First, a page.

Mapei Colnago C40

As Colnago releases the flagship C60 frameset, it is perhaps fitting to peer back two decades to the iconic C40 which catapulted the successful Italian manufacturer to industry leader in carbon technology, a time when all production was still presumed to come out of it’s home in Cambiago, Italy. The C40 remained the crème de la crème Colnago and arguably, bike of the peloton until the release of the C50 a decade later.

It’s nearly impossible to mention previous editions of Paris-Roubaix without referencing the dominance of a single team through the 90s. A dominance that saw them round out the podium on not one, but three occasions (1996, 1998, 1999). Through a combination of tactical brilliance, luck and the most powerful stage racers of the time, Mapei’s legend in the classics is set in stone like the cobbles they pounded. The depth of talent that sprang from the Mapei squad is staggering and listing the riders is a veritable who’s who of cycling in the 90s and modern era. When the Spanish outfit of CLAS removed it’s involvement, Georgio Squinzi scooped the riders from the squad for his own Mapei outfit – which in 1994 was in it’s second year. Viner was replaced by Colnago as the bicycle sponsor with an iconic machine that would become a benchmark by which others were measured for the next decade.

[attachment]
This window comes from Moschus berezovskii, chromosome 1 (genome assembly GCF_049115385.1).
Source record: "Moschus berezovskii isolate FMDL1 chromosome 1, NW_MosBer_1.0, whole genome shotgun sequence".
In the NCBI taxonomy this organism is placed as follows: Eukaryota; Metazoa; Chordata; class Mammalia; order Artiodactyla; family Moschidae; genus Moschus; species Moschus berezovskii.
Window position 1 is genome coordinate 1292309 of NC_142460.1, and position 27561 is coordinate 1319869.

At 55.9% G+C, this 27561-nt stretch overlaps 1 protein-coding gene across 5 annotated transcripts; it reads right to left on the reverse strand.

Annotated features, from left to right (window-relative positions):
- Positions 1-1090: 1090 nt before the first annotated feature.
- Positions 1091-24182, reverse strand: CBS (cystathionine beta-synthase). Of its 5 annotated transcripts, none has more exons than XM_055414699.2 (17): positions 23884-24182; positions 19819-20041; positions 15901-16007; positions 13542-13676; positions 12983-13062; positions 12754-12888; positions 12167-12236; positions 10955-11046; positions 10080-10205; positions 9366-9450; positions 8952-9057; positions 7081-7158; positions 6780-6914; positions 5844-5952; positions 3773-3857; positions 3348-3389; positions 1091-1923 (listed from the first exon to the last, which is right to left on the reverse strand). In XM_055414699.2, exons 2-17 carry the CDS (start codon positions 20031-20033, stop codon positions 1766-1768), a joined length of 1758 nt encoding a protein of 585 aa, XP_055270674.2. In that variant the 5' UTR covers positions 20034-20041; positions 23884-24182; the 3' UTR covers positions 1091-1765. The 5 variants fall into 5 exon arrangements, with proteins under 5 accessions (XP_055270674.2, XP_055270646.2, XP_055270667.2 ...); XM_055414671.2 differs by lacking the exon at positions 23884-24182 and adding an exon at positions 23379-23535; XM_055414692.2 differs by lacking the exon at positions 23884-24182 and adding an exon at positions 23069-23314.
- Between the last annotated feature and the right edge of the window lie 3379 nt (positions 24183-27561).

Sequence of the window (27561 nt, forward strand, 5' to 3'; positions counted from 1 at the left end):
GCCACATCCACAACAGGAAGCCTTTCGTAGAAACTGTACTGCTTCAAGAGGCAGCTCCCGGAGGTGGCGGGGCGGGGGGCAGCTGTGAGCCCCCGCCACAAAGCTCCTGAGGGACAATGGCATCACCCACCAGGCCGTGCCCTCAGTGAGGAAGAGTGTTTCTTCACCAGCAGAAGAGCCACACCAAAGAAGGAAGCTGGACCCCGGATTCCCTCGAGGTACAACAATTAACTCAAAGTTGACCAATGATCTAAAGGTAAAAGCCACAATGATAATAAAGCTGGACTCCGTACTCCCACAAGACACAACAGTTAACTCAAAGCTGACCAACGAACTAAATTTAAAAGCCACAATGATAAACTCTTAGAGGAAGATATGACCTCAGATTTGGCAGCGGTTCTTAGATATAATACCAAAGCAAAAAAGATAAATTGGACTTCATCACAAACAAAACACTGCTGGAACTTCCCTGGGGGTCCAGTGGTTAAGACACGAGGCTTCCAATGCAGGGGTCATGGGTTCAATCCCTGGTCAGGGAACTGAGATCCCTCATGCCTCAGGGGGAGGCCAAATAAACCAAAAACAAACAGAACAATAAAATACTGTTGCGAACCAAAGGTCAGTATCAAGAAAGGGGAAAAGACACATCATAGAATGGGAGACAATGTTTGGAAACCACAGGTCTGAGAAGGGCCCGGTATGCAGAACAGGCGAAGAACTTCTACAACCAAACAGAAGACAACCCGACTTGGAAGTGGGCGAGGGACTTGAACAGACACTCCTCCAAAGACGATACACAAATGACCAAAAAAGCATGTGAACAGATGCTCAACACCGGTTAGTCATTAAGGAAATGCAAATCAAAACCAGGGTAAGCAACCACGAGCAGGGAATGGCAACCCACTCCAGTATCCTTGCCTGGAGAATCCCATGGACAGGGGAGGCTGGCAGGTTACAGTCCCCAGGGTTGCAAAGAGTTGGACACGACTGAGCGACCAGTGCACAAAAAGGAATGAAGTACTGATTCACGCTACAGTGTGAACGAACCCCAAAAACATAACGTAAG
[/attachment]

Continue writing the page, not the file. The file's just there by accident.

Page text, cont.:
Carbon frames to pre-cursor the C40 like Giant’s CADEX, Lemond’s TVT, and the Trek 2100 used carbon tubes as substitutes to alloy lugs with a bonded construction. The C40 used moulded carbon lugs which other than weight saving allowed for tweaking of frame geometry relative to the frame size – geometry borrowed from Colnago’s proven steel frames.

Colnago’s earlier experiments with carbon while visually spectacular (Ferrari Concept, Volo, Carbitubo, C35) where not commercially viable, and the experience gained from these frames allowed Colnago to mass produce the C(arbon) 40 frame with great success.